Gulf of Mexico Tsunamis
When most people think of tsunamis, places in southeast Asia typically spring to mind. However, a tsunami can technically happen in any large body of water that experiences a major earthquake or another cataclysmic event.
As a result, Gulf of Mexico tsunamis can occur. If a large enough one develops, a United States tsunami could affect the Gulf Coast of the country. How likely is it that such a scenario would play out? While it's not an imminent threat, it has happened in the past and could happen again.
Tsunamis have happened in the Gulf of Mexico for centuries. In fact, tsunami footage in this part of the world exists.
Before high-tech tsunami information was available, people who lived along the gulf coast and in Caribbean nations had no way of knowing that one had occurred until it arrived on their shores. Jamaica has been pummeled by tsunamis in the past. In 1780, for example, at least 10 people died because of one.
The most recent example of a tsunami in the Gulf of Mexico happened in 1946, when a magnitude 8.1 earthquake ripped through the Dominican Republic and ultimately killed more than 1,800 people.
For people living on the gulf coast, the possibility of a tsunami is understandably frightening. Unfortunately, there are alarmists out there who take advantage of people's fears to make them even more afraid.
During the BP oil spill, for example, there was a rumor that a massive methane gas bubble could burst and cause a killer tsunami. The tsunami speed was predicted to be extremely high. Of course, it didn't come to pass and probably never will.
By understanding the basics of how tsunamis develop, you'll quickly see that the likelihood of a major Gulf of Mexico disaster is very low.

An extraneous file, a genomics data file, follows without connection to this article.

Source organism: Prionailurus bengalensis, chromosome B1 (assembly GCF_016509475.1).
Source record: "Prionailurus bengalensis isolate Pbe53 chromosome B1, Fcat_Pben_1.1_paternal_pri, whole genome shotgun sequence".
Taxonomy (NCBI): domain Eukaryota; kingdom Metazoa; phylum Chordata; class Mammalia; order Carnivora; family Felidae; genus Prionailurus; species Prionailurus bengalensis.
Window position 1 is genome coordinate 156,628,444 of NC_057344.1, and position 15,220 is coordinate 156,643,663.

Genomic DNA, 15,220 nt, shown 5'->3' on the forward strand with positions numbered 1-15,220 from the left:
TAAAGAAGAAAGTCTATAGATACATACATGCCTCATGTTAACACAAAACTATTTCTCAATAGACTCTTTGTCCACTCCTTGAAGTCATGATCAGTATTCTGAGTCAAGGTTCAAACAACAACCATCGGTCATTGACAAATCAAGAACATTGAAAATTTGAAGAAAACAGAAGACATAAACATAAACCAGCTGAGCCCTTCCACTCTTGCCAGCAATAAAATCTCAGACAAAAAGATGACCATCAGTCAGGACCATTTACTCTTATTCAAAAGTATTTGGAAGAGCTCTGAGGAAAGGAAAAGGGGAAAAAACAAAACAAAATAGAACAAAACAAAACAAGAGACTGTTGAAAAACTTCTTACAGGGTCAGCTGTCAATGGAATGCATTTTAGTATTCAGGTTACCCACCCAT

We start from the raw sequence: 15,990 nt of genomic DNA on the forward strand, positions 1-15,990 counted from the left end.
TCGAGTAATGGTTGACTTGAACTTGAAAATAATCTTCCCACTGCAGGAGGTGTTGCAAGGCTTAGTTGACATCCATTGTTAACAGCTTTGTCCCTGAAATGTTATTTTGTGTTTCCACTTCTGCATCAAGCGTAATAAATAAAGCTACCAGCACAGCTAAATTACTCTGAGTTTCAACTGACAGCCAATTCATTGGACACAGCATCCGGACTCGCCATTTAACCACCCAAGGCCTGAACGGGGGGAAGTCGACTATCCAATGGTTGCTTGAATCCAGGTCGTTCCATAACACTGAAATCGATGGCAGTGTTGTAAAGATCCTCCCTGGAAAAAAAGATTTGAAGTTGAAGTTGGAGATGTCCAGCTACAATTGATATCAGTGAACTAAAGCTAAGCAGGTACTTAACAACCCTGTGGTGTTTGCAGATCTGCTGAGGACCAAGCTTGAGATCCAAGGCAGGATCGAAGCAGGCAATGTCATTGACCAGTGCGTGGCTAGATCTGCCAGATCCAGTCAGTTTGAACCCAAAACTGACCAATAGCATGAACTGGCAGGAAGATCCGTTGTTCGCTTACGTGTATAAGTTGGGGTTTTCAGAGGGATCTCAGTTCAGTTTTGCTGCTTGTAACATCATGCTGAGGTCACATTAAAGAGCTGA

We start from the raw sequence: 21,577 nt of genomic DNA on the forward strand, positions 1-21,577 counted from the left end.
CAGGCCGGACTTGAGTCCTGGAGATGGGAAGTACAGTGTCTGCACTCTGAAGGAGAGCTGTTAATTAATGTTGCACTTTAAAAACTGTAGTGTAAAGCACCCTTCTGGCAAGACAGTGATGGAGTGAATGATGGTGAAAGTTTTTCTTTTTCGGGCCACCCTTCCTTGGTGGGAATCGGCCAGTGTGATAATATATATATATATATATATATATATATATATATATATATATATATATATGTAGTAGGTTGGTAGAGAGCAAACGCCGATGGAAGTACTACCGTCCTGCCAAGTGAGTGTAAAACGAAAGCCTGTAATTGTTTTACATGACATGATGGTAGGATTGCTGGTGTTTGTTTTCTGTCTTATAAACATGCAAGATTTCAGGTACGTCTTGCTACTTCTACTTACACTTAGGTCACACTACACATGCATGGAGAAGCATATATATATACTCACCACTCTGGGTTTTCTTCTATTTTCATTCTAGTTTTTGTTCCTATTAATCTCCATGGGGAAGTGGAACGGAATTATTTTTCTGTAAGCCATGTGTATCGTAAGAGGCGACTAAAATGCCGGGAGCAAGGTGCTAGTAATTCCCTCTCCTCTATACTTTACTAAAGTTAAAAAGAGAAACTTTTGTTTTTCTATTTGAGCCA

They are typically caused by earthquakes, and earthquakes happen when tectonic plates shift. A fault line, which is the border between two tectonic plates, runs between Central American and the Lesser Antilles. Its subduction zone, which is where one plate dips beneath another, is relatively short. The shorter a subduction zone is, the less severe earthquakes are likely to be.
A comprehensive assessment of tsunami potential in the Gulf of Mexico was produced by the U.S Geologic Service in 2009 (see link below). It concluded that "there is sufficient evidence to consider submarine landslides in the Gulf of Mexico as a present-day tsunami hazard, as there are clear observations of large landslides along the continental margin of the gulf".
Stephen Nelson, Ph.D., chairman of the Tulane's Earth and Environmental Sciences Department also believes that undersea landslides along the northern slope of the Gulf could produce a tsunami. Dr. Nelson, along with the U.S.Geologic Service, has difficulty in pinpointing exactly how likely such an event would be and it seems fairly clear that landslides capable of producing significant tsunamis have not occurred with much frequency over the past few thousand years in the Gulf of Mexico.
If a tsunami happened in this part of the world, a Gulf of Mexico tsunami warning would be issued. If you live in this part of the world, make sure to heed such warnings when they occur.
The following are guidelines for what you should do if one is likely in your area:
Turn on your radio to learn if there is a warning if an earthquake occurs and you are in a coastal area.
Grab your bug-out-bag and move inland to higher ground immediately and stay there.
Stay away from the beach. Never go down to the beach to watch a tsunami come in. If you can see the wave you are too close to escape it.
The following are guidelines for the period following:
Galveston Daily News - http://galvestondailynews.com/blog/5418
Regional Assessment of Tsunami Potential in the Gulf of Mexico - http://nthmp.tsunami.gov/documents/GoM-Final01regionalAssessment.pdf